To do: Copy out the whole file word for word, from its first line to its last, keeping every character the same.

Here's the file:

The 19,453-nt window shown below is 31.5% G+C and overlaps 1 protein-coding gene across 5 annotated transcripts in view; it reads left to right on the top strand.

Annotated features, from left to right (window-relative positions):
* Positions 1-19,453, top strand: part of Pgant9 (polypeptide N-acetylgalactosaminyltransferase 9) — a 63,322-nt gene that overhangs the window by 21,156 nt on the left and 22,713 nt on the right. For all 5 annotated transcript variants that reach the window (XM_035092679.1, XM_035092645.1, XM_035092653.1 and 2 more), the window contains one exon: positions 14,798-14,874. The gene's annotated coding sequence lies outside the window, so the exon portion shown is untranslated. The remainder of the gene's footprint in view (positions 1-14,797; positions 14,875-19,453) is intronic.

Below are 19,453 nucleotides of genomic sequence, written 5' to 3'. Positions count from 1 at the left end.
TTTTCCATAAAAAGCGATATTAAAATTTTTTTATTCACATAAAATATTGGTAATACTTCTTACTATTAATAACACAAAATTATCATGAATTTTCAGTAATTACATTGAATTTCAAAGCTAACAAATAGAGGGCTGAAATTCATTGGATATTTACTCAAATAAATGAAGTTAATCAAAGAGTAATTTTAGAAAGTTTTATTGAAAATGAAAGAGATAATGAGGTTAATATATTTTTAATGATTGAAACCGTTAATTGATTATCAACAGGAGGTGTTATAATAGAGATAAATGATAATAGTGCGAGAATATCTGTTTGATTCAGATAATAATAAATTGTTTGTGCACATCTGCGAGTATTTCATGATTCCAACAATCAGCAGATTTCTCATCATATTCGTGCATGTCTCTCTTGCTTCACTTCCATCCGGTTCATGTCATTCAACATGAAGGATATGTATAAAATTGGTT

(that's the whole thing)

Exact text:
The 19,453-nt window shown below is 31.5% G+C and overlaps 1 protein-coding gene across 5 annotated transcripts in view; it reads left to right on the top strand.

Annotated features, from left to right (window-relative positions):
* Positions 1-19,453, top strand: part of Pgant9 (polypeptide N-acetylgalactosaminyltransferase 9) — a 63,322-nt gene that overhangs the window by 21,156 nt on the left and 22,713 nt on the right. For all 5 annotated transcript variants that reach the window (XM_035092679.1, XM_035092645.1, XM_035092653.1 and 2 more), the window contains one exon: positions 14,798-14,874. The gene's annotated coding sequence lies outside the window, so the exon portion shown is untranslated. The remainder of the gene's footprint in view (positions 1-14,797; positions 14,875-19,453) is intronic.

Below are 19,453 nucleotides of genomic sequence, written 5' to 3'. Positions count from 1 at the left end.
TTTTCCATAAAAAGCGATATTAAAATTTTTTTATTCACATAAAATATTGGTAATACTTCTTACTATTAATAACACAAAATTATCATGAATTTTCAGTAATTACATTGAATTTCAAAGCTAACAAATAGAGGGCTGAAATTCATTGGATATTTACTCAAATAAATGAAGTTAATCAAAGAGTAATTTTAGAAAGTTTTATTGAAAATGAAAGAGATAATGAGGTTAATATATTTTTAATGATTGAAACCGTTAATTGATTATCAACAGGAGGTGTTATAATAGAGATAAATGATAATAGTGCGAGAATATCTGTTTGATTCAGATAATAATAAATTGTTTGTGCACATCTGCGAGTATTTCATGATTCCAACAATCAGCAGATTTCTCATCATATTCGTGCATGTCTCTCTTGCTTCACTTCCATCCGGTTCATGTCATTCAACATGAAGGATATGTATAAAATTGGTT